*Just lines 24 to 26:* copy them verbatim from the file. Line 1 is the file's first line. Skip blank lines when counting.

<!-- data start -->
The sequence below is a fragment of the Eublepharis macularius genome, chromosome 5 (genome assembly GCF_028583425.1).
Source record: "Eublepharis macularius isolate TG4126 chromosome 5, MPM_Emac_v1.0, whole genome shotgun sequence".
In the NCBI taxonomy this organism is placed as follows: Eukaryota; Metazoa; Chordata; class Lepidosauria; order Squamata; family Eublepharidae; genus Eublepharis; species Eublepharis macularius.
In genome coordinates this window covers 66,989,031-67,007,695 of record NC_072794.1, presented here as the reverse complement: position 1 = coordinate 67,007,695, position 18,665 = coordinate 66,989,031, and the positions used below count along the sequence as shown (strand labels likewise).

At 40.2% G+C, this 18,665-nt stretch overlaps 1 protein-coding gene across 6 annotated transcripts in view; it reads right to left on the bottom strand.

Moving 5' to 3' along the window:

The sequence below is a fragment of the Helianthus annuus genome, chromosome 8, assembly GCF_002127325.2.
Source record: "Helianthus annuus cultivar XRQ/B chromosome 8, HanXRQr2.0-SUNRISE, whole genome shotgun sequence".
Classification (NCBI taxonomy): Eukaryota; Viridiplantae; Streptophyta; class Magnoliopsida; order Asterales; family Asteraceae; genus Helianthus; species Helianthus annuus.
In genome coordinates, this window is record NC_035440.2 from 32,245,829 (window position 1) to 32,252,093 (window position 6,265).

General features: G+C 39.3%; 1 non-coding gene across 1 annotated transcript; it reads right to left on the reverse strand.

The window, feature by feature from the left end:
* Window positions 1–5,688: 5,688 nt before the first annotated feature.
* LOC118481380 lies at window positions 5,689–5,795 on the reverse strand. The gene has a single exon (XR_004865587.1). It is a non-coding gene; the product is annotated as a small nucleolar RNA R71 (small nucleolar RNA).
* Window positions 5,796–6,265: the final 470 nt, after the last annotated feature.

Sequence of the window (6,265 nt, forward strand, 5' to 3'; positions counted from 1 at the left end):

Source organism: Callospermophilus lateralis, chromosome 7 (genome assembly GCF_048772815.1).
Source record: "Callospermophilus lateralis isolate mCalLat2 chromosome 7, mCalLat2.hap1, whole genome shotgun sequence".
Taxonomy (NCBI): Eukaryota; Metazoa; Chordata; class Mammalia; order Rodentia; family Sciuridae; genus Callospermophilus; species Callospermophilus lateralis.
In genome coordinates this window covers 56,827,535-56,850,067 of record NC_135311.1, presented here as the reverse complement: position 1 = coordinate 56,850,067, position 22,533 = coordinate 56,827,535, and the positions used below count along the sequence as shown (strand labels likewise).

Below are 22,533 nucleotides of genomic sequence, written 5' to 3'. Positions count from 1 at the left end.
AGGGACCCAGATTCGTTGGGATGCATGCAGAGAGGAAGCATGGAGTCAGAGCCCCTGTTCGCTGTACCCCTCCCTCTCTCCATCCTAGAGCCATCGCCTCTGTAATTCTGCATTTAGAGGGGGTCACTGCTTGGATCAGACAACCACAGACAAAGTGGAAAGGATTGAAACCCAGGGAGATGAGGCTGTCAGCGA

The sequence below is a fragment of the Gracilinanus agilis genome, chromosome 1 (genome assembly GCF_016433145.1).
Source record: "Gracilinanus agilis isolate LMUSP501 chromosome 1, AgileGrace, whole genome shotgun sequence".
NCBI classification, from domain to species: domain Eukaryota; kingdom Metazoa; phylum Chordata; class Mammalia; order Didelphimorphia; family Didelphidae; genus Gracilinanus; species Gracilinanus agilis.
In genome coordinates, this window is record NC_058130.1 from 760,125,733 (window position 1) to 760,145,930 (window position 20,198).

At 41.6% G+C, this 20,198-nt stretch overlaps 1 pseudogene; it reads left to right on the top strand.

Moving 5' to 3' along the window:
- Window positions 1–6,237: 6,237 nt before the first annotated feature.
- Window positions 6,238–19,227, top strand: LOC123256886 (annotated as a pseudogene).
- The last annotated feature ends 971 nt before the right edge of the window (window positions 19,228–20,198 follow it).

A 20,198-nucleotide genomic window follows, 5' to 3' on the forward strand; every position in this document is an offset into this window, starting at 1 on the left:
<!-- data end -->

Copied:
Source record: "Gracilinanus agilis isolate LMUSP501 chromosome 1, AgileGrace, whole genome shotgun sequence".
NCBI classification, from domain to species: domain Eukaryota; kingdom Metazoa; phylum Chordata; class Mammalia; order Didelphimorphia; family Didelphidae; genus Gracilinanus; species Gracilinanus agilis.
In genome coordinates, this window is record NC_058130.1 from 760,125,733 (window position 1) to 760,145,930 (window position 20,198).